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Recently I moved to the Konstanz area, and what I noticed is people saying "Das ist kein Thema" for everything.

So, what exactly does it mean? And when to use it?

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3 Answers

up vote 9 down vote accepted

Usually, this is used in the sense of "no problem".

"Kannst Du mich bitte heute abend vom Kino abholen?" -- "Klar, kein Thema."

"Das ist aber ganz schön teuer." -- "Geld ist kein Thema."


It can of course be used literally, for example when someone is reprimanded for bringing up a topic they shouldn't have:

"Gestern hatte ich scheußlichen Durchfall." -- "Das ist kein Thema für den Esstisch!"

...or when discussing a list of topics:

"Sprecht Ihr dann auch über Umweltverschmutzung?" -- "Nein, das ist in der Konferenz kein Thema."

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And is this like local thing, or do people all over Germany use it? Cause I never heard it before –  BЈовић Sep 16 '13 at 15:29
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@BЈовић I guess it's all over Germany. –  Em1 Sep 16 '13 at 15:38
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The basic meaning is "This is no topic requiring further discussion". It can be used in many contexts, such as to avert expressions of gratitude, or to acknowledge a request. Similar phrases that also cover a wide range of uses include kein Ding (regional) and kein Problem.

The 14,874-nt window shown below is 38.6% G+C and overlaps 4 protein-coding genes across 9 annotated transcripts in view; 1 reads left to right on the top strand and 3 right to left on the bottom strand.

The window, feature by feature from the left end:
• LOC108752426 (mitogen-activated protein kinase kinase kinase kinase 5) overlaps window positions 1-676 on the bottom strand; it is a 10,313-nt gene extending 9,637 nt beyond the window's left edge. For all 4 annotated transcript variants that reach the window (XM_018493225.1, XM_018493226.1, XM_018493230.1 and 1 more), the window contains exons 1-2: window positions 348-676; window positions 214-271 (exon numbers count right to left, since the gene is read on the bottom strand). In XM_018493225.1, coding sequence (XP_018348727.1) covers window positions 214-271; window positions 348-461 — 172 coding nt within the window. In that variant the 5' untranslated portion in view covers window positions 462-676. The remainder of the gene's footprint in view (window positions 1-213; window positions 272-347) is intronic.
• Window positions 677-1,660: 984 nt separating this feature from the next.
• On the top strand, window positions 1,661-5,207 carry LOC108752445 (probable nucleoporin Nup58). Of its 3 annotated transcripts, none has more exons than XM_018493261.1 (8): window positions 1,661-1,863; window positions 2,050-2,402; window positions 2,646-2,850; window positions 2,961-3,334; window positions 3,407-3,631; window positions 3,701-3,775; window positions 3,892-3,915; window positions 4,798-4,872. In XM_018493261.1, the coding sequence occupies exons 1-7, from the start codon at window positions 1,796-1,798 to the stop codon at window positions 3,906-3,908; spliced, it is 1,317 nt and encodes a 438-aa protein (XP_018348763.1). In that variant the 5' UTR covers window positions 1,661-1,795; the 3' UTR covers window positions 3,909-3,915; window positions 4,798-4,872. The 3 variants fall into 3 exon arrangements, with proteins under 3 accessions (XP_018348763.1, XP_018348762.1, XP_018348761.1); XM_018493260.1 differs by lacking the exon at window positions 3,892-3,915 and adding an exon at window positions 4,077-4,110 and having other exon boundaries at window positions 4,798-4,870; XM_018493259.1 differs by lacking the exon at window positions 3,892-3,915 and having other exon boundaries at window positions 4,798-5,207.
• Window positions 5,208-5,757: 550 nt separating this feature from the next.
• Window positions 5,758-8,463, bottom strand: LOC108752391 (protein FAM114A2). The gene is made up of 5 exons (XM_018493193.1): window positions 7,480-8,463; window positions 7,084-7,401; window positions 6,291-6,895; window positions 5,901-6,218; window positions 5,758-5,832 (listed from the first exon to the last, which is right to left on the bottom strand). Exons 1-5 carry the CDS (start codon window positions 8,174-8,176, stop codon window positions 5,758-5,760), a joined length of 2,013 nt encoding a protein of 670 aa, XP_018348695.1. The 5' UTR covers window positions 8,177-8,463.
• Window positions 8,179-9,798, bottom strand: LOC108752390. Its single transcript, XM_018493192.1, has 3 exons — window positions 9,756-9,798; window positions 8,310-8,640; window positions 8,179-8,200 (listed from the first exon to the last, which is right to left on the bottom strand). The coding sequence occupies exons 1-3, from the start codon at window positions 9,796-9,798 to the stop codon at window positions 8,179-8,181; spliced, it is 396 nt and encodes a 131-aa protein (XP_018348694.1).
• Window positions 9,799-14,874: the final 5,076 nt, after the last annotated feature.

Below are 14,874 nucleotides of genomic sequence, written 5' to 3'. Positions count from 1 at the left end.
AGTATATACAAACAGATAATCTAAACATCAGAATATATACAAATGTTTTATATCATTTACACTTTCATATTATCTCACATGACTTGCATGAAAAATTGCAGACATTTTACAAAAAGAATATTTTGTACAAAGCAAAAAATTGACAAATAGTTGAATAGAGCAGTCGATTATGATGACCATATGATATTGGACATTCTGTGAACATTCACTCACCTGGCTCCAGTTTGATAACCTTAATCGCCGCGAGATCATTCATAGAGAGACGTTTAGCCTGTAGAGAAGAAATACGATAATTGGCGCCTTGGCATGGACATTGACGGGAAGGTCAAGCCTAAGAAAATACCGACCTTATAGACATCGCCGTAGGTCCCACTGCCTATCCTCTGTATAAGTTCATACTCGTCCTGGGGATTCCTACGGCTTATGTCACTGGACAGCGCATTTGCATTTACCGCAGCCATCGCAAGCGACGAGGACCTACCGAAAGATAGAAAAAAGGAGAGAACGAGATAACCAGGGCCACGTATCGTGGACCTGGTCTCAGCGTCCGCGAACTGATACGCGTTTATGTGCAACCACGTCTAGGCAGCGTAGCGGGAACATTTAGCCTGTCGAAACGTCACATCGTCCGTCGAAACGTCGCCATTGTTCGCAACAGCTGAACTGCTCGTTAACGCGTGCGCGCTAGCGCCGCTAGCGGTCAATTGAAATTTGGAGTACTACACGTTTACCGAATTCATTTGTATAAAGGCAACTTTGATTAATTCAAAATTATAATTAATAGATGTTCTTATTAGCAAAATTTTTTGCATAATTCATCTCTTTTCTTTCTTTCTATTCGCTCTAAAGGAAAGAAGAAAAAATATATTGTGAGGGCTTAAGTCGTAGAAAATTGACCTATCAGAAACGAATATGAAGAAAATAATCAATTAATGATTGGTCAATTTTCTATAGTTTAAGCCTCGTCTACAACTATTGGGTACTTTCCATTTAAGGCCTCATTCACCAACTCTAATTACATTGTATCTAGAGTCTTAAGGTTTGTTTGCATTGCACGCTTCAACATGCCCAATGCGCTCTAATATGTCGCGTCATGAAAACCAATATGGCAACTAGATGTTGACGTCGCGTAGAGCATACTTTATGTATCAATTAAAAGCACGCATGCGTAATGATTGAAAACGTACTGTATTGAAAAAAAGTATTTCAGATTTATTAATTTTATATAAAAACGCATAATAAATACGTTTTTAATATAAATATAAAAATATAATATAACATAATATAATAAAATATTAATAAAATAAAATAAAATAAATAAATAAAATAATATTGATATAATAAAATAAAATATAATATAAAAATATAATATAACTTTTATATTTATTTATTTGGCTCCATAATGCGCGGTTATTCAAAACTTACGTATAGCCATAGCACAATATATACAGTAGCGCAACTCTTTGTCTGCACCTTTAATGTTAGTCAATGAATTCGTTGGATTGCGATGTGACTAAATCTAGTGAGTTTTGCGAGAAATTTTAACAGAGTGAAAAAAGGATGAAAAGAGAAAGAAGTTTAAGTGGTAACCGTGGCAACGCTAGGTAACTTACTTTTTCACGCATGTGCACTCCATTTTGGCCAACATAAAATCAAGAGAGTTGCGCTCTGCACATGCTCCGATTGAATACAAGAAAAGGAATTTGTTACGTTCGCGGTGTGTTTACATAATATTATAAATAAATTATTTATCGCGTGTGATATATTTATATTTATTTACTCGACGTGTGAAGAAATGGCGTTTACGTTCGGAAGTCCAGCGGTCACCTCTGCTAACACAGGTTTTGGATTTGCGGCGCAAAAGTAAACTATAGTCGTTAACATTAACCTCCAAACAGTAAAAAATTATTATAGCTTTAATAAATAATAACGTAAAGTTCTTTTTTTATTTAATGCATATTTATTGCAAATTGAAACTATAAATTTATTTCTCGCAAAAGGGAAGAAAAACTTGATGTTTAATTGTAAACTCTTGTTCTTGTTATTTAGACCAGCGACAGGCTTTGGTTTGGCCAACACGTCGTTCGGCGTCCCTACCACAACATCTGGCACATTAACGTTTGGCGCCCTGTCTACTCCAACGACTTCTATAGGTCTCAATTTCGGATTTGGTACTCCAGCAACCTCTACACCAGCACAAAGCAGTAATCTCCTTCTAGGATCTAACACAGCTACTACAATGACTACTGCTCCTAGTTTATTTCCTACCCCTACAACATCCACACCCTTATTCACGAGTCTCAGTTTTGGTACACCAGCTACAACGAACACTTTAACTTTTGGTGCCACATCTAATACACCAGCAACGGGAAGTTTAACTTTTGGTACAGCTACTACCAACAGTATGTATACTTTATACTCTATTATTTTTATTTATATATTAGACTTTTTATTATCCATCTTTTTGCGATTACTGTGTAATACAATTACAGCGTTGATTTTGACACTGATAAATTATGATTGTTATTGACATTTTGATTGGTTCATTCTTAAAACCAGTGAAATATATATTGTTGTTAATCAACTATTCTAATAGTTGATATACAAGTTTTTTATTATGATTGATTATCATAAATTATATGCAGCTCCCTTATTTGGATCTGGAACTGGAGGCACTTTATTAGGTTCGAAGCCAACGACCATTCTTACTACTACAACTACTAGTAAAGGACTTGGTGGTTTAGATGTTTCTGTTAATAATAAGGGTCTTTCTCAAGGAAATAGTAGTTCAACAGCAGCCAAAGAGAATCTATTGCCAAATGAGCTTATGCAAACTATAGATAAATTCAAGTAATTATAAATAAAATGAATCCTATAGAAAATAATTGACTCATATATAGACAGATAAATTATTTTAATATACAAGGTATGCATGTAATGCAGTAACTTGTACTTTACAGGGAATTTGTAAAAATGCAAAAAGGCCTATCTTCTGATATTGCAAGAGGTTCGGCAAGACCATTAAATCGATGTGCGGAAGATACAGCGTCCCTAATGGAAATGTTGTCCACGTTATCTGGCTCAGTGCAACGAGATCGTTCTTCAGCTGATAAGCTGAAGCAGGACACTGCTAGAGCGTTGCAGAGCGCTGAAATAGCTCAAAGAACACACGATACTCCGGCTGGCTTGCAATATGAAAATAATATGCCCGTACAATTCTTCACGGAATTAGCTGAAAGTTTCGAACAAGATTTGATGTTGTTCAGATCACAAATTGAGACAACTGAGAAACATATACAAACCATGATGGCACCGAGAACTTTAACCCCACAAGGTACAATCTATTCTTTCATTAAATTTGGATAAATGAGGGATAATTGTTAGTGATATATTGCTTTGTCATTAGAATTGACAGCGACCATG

Kannst du das bis morgen mittag erledigen? – Kein Thema.

Vielen herzlichen Dank dafür! – Kein Thema.

Tut mir leid, daß ich so spät bin. – Kein Thema.

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+1 for kein Ding –  fifaltra Dec 29 '13 at 9:22
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As far as I remember, it was invented in west germany in the early nineties or maybe even before that. I have never heard it in the eighties.

Don't overuse, since some people hate it, and it's not really useful anyway. It means something like nevermind, indicating that some issue does not need further discussion. But it can not be reliably understood as either yes or no.

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